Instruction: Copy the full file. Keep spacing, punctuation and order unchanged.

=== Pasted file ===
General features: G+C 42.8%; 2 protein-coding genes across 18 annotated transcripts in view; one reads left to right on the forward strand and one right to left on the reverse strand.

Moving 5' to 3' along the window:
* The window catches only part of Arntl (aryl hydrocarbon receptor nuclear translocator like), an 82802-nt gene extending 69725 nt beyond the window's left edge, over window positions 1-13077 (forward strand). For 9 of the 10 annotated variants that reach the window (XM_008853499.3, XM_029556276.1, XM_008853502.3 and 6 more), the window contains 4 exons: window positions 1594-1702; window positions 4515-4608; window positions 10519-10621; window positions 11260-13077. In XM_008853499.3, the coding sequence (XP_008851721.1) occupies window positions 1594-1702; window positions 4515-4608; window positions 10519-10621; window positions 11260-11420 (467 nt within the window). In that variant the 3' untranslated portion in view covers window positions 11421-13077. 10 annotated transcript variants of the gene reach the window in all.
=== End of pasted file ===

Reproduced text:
General features: G+C 42.8%; 2 protein-coding genes across 18 annotated transcripts in view; one reads left to right on the forward strand and one right to left on the reverse strand.

Moving 5' to 3' along the window:
* The window catches only part of Arntl (aryl hydrocarbon receptor nuclear translocator like), an 82802-nt gene extending 69725 nt beyond the window's left edge, over window positions 1-13077 (forward strand). For 9 of the 10 annotated variants that reach the window (XM_008853499.3, XM_029556276.1, XM_008853502.3 and 6 more), the window contains 4 exons: window positions 1594-1702; window positions 4515-4608; window positions 10519-10621; window positions 11260-13077. In XM_008853499.3, the coding sequence (XP_008851721.1) occupies window positions 1594-1702; window positions 4515-4608; window positions 10519-10621; window positions 11260-11420 (467 nt within the window). In that variant the 3' untranslated portion in view covers window positions 11421-13077. 10 annotated transcript variants of the gene reach the window in all.